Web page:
Philipp Mayr and Anne-Kathrin Walter, both of GESIS / Social Science Information Center in Bonn, Germany, uploaded an article to arXiv called "An exploratory study of Google Scholar." ((Judging from the citation listed on , the article will appear in an upcoming issue of Online Information Review from Emerald Group Publishing.)) Originally created as a presentation for a 2005 conference, it was updated in January 2007 to reflect new findings and published as a paper. Excerpts from the abstract include:
The study shows deficiencies in the coverage and up-to-dateness of the [Google Scholar] index. Furthermore, the study points up which web servers are the most important data providers for this search service and which information sources are highly represented. We can show that there is a relatively large gap in Google Scholar’s coverage of German literature as well as weaknesses in the accessibility of Open Access content. Major commercial academic publishers are currently the main data providers.
We conclude that Google Scholar has some interesting pros (such as citation analysis and free materials) but the service can not be seen as a substitute for the use of special abstracting and indexing databases and library catalogues due to various weaknesses (such as transparency, coverage and up-to-dateness).
The authors performed a "brute force analysis" (their words) of the coverage of Google Scholar by comparing search results by journal title with five journal lists: ISI Arts & Humanities Citation Index, ISI Social Science Citation Index, ISI Science Citation Index, open access journals listed by DOAJ, and journals from the SOLIS database (mainly German-language journals from sociological disciplines). They queried Google Scholar using the "Return articles published in..." limiter on the advanced search screen, downloaded the first 100 records for each title, then parsed and analyzed each of the records. In total, 621,000 records from Google Scholar search results were analyzed.
The authors first determined the coverage of titles in the five journal lists in the Google Scholar database. The authors note surprise at the relative lack of coverage for open access titles listed in the DOAJ. I think this can be explained by the fact that many open access publishers are not using a systematic application to put their content on the internet. Of the 2,804 journals in the DOAJ directory, only 846 are searchable via DOAJ's own article-level indexing service. ((Numbers from the DOAJ home page, as of 15-Aug-2007.)) If the journals can't be easily harvested at the article level, then they Google can't add them to the Scholar article index.
Based on the semantics provided in each record, the authors divided the results into three categories (referred to in the paper as "document types"): links to complete descriptive records on an external (publisher's or aggregator's) site, citation-only records (no full-text and no link to more complete information at an external site), and direct access links to full text. The distribution of results is shown in the table to the right.
The paper also includes an analysis of the various publisher and portal sites that supply information to Google Scholar's index.
The August issue of First Monday contains an article by Paul Duguid called "Inheritance and loss? A brief survey of Google Books". The article is a somewhat contrived exploration of the Google Books Library Project through his lens of quality assurance derived "through innovation or through 'inheritance.'" His thesis seems to be that users expect the reputations of the libraries participating in the project (Harvard, University of Michigan, New York Public, Stanford, and Oxford among the other partners are arguably a reputable group) convey a level of quality to the results of the digitization process in the Google Books Library Project. Duguid then goes on to pick what arguably has to be the hardest book artifact to capture digitally (various editions of Laurence Sterne's "The Life and Opinions of Tristram Shandy, Gentleman") as an example of everything that is wrong with Google Books.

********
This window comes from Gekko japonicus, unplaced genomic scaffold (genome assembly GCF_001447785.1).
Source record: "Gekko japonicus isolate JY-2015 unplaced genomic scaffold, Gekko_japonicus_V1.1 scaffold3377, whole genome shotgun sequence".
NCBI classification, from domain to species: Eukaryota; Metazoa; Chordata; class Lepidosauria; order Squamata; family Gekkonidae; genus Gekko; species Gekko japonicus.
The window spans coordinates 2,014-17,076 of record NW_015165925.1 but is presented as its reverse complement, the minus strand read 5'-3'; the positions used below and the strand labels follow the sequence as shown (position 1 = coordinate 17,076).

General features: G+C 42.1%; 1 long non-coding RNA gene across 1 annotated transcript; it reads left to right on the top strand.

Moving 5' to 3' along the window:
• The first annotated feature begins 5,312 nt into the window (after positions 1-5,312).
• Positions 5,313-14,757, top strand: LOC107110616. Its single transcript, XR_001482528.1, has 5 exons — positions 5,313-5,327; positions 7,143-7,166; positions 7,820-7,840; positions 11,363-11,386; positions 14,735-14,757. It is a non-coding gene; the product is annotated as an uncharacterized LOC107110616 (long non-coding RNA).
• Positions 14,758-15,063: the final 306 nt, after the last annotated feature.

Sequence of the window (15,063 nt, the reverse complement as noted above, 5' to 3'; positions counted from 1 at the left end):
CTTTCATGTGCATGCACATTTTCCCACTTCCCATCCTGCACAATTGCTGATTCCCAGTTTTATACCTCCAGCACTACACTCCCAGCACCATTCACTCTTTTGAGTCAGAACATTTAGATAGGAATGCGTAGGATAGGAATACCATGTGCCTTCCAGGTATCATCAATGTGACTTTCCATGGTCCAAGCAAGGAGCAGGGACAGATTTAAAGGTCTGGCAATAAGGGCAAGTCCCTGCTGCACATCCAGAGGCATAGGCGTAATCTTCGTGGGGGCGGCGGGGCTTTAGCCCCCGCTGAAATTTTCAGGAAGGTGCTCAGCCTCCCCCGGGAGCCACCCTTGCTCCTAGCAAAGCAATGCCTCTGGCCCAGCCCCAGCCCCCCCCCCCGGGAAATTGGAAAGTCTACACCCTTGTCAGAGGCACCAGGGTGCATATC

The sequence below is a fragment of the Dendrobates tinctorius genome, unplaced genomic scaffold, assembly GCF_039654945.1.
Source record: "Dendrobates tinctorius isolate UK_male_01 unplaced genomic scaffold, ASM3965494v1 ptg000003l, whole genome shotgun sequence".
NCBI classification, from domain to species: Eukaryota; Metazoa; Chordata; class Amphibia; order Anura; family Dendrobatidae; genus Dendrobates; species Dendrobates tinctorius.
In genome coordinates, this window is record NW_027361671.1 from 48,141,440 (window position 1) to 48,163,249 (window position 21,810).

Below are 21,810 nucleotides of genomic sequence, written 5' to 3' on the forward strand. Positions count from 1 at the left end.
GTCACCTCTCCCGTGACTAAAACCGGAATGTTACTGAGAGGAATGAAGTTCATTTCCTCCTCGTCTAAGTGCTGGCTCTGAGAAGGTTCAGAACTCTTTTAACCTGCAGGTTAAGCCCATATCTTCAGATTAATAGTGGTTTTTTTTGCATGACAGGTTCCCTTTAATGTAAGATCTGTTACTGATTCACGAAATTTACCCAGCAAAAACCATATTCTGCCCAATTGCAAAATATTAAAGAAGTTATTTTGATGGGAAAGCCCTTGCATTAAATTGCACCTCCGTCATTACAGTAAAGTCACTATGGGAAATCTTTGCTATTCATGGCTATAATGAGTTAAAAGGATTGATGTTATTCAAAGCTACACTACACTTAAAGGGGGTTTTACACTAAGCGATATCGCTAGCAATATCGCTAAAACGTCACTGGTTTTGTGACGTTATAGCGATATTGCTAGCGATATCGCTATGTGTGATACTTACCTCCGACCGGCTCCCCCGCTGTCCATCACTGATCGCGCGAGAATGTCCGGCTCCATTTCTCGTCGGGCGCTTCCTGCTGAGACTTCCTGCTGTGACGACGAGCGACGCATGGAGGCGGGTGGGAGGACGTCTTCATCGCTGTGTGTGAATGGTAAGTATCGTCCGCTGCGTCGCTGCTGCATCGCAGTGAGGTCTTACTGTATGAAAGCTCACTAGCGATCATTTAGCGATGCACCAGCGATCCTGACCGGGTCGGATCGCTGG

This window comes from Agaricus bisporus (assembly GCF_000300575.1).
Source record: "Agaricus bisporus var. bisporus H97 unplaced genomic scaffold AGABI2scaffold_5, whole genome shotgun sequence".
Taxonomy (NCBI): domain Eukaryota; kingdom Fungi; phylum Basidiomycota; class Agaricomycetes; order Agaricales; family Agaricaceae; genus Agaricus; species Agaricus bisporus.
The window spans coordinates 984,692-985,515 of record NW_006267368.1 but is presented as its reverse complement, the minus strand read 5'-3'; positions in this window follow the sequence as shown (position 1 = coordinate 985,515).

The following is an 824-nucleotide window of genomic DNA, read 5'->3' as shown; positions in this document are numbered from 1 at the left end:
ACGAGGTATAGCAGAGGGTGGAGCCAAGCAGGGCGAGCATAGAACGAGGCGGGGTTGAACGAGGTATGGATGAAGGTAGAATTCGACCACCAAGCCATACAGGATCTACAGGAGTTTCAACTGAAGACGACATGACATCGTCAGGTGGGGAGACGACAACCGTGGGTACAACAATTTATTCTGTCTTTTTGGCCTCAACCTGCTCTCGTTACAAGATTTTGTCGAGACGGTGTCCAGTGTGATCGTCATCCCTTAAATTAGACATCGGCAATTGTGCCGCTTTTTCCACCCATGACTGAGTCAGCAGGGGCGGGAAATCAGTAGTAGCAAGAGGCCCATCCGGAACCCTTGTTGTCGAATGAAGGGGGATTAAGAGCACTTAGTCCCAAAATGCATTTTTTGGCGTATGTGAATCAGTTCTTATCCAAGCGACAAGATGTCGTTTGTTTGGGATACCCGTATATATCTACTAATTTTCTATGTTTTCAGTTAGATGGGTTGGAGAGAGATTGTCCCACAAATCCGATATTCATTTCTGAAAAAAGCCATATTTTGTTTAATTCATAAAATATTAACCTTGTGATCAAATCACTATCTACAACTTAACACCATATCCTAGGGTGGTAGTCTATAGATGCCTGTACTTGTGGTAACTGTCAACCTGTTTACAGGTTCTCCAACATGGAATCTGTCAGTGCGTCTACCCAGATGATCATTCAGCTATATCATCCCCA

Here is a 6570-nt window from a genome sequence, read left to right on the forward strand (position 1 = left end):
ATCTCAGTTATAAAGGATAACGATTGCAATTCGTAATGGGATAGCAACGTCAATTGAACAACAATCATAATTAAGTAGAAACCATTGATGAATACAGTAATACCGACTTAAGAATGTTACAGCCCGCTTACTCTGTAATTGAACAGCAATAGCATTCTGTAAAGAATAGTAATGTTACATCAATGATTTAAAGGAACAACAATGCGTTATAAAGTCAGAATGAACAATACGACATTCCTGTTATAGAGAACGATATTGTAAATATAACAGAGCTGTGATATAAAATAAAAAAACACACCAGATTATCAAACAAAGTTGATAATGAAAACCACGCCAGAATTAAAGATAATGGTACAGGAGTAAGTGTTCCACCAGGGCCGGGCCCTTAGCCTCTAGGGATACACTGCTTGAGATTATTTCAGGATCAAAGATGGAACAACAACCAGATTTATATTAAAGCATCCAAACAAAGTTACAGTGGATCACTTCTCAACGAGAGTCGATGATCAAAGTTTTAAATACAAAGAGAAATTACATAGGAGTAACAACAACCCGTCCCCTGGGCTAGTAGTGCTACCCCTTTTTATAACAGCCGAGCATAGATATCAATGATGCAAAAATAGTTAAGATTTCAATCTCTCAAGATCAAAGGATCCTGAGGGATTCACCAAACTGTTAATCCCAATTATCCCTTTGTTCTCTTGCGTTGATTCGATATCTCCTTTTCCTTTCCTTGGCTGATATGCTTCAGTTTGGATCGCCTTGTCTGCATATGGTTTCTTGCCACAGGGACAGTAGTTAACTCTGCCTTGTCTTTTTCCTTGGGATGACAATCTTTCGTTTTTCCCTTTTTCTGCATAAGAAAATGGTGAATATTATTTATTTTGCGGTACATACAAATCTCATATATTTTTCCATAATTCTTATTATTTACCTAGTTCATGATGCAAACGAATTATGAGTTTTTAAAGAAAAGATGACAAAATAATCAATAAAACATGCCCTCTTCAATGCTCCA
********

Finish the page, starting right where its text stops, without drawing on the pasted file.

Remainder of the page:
I don't subscribe to that notion at all, but it is perhaps because I've been around enough technology and innovation to know that each new service needs to stand on its own. Tristram Shandy is in part an experiment in typography and layout by the author, as Duguid describes in detail in this article, that is unusual and atypical to the extreme, so I think many of the characterizations of the Google Books project, based on this one artifact, are unfair and short-sighted. When you strip away the false dichotomy of innovative-or-inherited-quality, the oddities surrounding the Tristram Shandy artifact, and various unnecessary pot-shots (("A quick look at the online catalogue for Stanford’s library shows that the Stanford volume presented as your second choice by Google Books is actually tucked away in the Stanford Auxiliary library along with “infrequently–used” texts.")) Duguid's analysis does point to some apparent problems with Google's scheme for digitizing and indexing books. The quality of some of the scans pointed out in the Tristram Shandy artifact and others are sources of concern. Substandard metadata is another:
Not a word is mentioned about multiple volumes or volume number. Indeed, a quick survey of the Google Book Project suggests that Google doesn’t recognize volume numbers. Not only are the different editions (Harvard’s from 1896, Stanford’s from 1904) given exactly the same name, but also the different volumes of this Stanford’s multivolume edition are labeled identically. Consequently, whatever algorithm Google uses to find the book, it is quite likely, as in this case, to offer volume II first.
Reservations aside, it is a good review the some of the problematic outcomes of the Google Books Library Project.